Says Anand Ramanathan, Manager, KPMG Advisory Service: "The obvious reason for the success of private labels is their price advantage which is made possible by the minimal spending on their brand promotion." Such spending is incurred only when the private label gives discounts or bundles two-three products.
The push factor is also evident from the fact that almost all the retailers—big or small—are expanding their private label portfolio. While the Future Group, of which Big Bazaar is a part, is planning to launch its own toothpaste brand "Sach", Spencer's has lined up launches in FMCG, apparel and electronics. Kapila says Spencer's has launched over 60 products across different categories over the last one year, "way above the number we have ever launched in a single year".
"Due to higher margins, we have given slightly higher than the fair shelf space to our in-house brands," Kapila says. Today, private labels fetch 18 per cent of Spencer's total turnover; by the next 18 months, the share is expected to touch 30 per cent. A notable success in retail has been Trent Ltd, the Tata retailer, which relied heavily on private brands at its Westside stores right from the start. As Trent's Managing Director, Noel Tata, told BT in an interview recently, "You have a lower turnover with a higher margin in private label. And margins are what pay the bills."
Delhi-based JHS Svendgaard has seen it all: for the first three years of its existence, it supplied exporters. Then, it tapped export markets directly, signing deals with US retail majors and FMCG companies. In 2002, it bagged an order from Subhiksha Retail to make toothbrushes and pastes for it. Today, it has a good 40:60 mix of exports and domestic sales, in rupee terms, and makes private label items for Spencer's, Bharti Wal-Mart, and REI Agro as well as FMCG companies such as Dabur, Oral-B and Sahara India.
Nikhil Nanda, Managing Director of JHS Svendgaard, says his private label business had been almost nine per cent of total turnover but fell to five per cent this year after Subhiksha, the south-based chain, collapsed. Nanda expects domestic retail to account for nearly 20 per cent of sales by 2015. "The overall market for in-house oral care brands is likely to grow 40-50 per cent over the next five years," says Nanda. In oral care, national brands offer margins of 25 per cent, and private labels an average of 60 per cent. "So stores will always try to create more excitement around their own labels," Nanda says.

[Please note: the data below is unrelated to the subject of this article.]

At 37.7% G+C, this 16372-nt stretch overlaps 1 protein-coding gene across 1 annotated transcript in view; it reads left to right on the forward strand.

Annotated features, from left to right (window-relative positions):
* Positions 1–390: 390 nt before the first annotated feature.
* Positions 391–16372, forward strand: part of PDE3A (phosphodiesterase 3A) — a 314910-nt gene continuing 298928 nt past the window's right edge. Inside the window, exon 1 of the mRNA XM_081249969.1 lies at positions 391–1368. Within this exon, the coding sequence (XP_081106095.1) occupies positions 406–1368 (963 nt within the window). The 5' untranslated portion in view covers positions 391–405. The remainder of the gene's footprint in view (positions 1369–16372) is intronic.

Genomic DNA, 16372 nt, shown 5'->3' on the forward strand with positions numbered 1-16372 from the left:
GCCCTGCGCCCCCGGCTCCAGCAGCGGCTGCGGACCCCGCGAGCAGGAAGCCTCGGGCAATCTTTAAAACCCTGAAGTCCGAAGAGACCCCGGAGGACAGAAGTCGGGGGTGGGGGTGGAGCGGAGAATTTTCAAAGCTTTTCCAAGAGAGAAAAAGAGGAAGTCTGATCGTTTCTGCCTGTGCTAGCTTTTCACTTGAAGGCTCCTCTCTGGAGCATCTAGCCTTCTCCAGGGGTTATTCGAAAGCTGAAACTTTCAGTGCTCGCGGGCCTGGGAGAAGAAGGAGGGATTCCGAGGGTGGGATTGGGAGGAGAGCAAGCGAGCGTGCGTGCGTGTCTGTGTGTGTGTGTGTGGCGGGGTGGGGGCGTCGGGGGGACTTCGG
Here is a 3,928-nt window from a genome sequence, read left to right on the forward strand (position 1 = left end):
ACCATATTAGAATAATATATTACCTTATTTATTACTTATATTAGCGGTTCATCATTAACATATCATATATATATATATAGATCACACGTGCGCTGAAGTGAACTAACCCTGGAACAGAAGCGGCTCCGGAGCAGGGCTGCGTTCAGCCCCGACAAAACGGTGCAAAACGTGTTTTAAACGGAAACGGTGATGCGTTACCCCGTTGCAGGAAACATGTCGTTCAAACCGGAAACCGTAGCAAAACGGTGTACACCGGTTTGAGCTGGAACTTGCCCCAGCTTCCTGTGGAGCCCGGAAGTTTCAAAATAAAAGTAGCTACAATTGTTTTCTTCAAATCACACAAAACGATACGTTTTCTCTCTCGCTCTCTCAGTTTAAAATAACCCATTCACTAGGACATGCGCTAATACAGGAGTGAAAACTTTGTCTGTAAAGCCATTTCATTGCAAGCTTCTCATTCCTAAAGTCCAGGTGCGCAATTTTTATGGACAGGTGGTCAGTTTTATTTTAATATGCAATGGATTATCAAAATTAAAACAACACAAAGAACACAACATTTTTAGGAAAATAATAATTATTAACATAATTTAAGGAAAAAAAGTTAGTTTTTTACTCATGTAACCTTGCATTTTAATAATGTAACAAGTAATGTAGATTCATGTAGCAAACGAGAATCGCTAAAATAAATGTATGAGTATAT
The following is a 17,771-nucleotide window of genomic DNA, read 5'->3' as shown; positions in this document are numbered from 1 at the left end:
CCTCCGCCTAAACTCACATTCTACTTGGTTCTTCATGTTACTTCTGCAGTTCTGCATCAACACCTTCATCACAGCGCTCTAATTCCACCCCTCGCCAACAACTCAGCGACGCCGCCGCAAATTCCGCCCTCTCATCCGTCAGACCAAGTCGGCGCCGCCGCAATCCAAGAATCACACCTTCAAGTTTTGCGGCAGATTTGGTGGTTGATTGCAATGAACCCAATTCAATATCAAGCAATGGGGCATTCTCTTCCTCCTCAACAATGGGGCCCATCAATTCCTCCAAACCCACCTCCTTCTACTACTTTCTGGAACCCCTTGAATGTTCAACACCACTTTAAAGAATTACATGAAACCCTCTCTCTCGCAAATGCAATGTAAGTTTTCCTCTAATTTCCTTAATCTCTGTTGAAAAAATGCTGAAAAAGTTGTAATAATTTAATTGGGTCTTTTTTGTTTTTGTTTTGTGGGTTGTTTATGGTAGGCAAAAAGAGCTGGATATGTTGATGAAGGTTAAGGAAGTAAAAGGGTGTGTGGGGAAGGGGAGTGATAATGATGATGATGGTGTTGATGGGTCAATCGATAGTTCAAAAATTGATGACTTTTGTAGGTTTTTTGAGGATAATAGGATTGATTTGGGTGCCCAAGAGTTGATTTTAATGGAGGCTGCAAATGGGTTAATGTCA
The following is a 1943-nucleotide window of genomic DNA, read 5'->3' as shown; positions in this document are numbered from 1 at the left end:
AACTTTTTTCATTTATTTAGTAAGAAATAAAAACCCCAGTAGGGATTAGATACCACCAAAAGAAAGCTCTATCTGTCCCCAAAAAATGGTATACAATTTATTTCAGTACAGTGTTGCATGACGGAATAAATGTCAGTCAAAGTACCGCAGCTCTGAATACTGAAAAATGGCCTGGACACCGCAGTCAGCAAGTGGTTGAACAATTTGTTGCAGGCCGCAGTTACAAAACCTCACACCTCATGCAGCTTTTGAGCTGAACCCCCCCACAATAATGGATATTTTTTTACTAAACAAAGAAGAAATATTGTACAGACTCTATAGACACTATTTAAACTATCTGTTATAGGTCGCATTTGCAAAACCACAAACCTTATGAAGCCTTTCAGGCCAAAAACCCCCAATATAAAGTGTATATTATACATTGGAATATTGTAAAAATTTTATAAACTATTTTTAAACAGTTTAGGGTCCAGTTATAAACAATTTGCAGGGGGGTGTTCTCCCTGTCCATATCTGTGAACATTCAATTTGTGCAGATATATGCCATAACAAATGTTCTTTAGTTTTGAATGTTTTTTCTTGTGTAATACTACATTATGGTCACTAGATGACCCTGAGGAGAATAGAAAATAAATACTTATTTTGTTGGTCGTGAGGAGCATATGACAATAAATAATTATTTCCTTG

National brands are not running scared. LG Electronics, for one, is confident that price alone will not win the battle. L.K. Gupta, Chief Marketing Officer, LG Electronics India, says: "The emergence of private label in a growing economy like India is inevitable…Through our research, we have found out that 15-30 per cent of the consumer durable purchases are made primarily on the basis of prices."For these consumers, buying a product with basic features is good enough, says Gupta.
"The only way national brands can maintain their market share is to keep spending money on product innovation and brand building," he says. He also cites after-sales service and warranty schemes as his big advantages. "I doubt private labels have the capability to offer something like this," Gupta says. For private labels this is not a priority. Their focus: get a national presence without any brand building.